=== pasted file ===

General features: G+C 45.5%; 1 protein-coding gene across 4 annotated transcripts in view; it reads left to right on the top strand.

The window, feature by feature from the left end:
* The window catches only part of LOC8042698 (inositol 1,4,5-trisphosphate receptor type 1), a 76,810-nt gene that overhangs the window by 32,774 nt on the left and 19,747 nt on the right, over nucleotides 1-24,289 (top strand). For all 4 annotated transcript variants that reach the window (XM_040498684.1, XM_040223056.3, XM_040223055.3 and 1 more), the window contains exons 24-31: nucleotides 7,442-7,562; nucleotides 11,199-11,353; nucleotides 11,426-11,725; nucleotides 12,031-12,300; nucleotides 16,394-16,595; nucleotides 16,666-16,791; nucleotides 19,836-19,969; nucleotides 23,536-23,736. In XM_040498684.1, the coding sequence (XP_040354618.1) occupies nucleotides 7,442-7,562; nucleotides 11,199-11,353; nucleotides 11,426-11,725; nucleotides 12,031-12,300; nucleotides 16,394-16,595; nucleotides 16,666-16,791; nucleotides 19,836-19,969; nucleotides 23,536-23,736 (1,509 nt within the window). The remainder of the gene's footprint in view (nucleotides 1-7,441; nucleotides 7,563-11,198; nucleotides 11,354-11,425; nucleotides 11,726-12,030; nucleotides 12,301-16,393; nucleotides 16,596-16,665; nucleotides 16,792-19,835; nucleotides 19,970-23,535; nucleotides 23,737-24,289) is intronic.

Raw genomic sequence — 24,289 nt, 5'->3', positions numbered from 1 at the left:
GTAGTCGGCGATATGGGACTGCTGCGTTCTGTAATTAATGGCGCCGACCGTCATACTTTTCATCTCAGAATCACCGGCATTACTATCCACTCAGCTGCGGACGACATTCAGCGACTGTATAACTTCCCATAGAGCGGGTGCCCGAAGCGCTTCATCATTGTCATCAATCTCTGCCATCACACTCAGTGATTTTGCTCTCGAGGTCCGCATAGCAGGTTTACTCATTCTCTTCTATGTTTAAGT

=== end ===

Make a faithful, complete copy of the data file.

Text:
General features: G+C 45.5%; 1 protein-coding gene across 4 annotated transcripts in view; it reads left to right on the top strand.

The window, feature by feature from the left end:
* The window catches only part of LOC8042698 (inositol 1,4,5-trisphosphate receptor type 1), a 76,810-nt gene that overhangs the window by 32,774 nt on the left and 19,747 nt on the right, over nucleotides 1-24,289 (top strand). For all 4 annotated transcript variants that reach the window (XM_040498684.1, XM_040223056.3, XM_040223055.3 and 1 more), the window contains exons 24-31: nucleotides 7,442-7,562; nucleotides 11,199-11,353; nucleotides 11,426-11,725; nucleotides 12,031-12,300; nucleotides 16,394-16,595; nucleotides 16,666-16,791; nucleotides 19,836-19,969; nucleotides 23,536-23,736. In XM_040498684.1, the coding sequence (XP_040354618.1) occupies nucleotides 7,442-7,562; nucleotides 11,199-11,353; nucleotides 11,426-11,725; nucleotides 12,031-12,300; nucleotides 16,394-16,595; nucleotides 16,666-16,791; nucleotides 19,836-19,969; nucleotides 23,536-23,736 (1,509 nt within the window). The remainder of the gene's footprint in view (nucleotides 1-7,441; nucleotides 7,563-11,198; nucleotides 11,354-11,425; nucleotides 11,726-12,030; nucleotides 12,301-16,393; nucleotides 16,596-16,665; nucleotides 16,792-19,835; nucleotides 19,970-23,535; nucleotides 23,737-24,289) is intronic.

Raw genomic sequence — 24,289 nt, 5'->3', positions numbered from 1 at the left:
GTAGTCGGCGATATGGGACTGCTGCGTTCTGTAATTAATGGCGCCGACCGTCATACTTTTCATCTCAGAATCACCGGCATTACTATCCACTCAGCTGCGGACGACATTCAGCGACTGTATAACTTCCCATAGAGCGGGTGCCCGAAGCGCTTCATCATTGTCATCAATCTCTGCCATCACACTCAGTGATTTTGCTCTCGAGGTCCGCATAGCAGGTTTACTCATTCTCTTCTATGTTTAAGT